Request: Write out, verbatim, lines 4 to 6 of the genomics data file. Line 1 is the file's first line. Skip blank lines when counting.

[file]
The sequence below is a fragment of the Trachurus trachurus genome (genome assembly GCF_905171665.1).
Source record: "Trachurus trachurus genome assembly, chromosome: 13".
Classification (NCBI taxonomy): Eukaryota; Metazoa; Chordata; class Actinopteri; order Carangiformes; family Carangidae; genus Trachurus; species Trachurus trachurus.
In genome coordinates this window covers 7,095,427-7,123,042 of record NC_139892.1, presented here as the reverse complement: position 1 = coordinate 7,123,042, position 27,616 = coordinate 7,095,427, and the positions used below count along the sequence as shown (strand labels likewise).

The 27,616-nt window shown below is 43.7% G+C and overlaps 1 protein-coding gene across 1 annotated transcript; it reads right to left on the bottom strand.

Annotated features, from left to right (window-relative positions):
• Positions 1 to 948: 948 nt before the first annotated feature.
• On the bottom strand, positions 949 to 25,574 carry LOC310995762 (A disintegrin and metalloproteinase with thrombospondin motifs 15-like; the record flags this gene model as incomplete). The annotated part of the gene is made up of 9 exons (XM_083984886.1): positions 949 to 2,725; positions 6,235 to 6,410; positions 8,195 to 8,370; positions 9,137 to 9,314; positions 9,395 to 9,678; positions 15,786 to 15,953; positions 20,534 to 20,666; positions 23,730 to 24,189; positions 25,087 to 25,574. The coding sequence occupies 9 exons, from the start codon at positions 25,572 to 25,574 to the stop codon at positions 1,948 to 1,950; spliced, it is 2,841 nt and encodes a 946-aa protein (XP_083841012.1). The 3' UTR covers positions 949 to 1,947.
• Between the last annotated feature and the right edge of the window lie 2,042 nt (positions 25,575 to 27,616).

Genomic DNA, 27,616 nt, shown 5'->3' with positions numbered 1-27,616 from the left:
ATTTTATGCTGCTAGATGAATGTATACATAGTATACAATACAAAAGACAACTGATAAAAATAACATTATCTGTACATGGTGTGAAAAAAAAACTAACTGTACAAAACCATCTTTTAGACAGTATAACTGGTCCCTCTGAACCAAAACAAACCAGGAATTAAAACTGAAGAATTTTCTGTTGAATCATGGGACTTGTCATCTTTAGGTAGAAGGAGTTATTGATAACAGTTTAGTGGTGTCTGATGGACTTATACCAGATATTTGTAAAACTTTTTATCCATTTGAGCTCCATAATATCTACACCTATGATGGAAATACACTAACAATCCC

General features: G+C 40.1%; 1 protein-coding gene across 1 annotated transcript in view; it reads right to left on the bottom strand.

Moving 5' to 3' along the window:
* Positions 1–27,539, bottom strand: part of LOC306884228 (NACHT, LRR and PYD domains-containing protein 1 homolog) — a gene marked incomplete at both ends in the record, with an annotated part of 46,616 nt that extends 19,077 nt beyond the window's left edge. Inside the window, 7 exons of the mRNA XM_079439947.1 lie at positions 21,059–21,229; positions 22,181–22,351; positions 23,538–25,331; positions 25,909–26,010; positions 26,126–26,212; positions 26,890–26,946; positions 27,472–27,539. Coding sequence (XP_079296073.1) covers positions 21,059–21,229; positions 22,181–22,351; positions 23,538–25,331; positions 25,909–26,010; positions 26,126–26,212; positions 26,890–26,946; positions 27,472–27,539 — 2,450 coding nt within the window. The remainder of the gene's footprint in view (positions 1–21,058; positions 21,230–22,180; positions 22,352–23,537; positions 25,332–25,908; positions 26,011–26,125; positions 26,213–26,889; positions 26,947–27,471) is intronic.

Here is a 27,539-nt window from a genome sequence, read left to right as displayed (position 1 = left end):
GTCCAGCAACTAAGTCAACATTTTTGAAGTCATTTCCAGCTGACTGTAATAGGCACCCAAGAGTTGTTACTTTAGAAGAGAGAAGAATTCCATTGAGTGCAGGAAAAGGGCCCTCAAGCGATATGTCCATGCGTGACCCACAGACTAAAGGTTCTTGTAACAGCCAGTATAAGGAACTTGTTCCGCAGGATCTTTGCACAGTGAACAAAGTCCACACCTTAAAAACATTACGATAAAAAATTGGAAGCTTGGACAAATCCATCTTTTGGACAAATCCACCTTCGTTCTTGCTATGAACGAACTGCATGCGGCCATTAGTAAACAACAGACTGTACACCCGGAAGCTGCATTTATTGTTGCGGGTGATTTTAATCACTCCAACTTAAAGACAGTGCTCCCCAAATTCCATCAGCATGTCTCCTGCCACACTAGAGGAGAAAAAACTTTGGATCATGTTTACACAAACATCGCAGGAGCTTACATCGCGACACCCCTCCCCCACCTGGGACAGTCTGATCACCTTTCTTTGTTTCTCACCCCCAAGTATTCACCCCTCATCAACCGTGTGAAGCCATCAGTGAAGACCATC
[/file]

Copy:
In genome coordinates this window covers 7,095,427-7,123,042 of record NC_139892.1, presented here as the reverse complement: position 1 = coordinate 7,123,042, position 27,616 = coordinate 7,095,427, and the positions used below count along the sequence as shown (strand labels likewise).

The 27,616-nt window shown below is 43.7% G+C and overlaps 1 protein-coding gene across 1 annotated transcript; it reads right to left on the bottom strand.

Annotated features, from left to right (window-relative positions):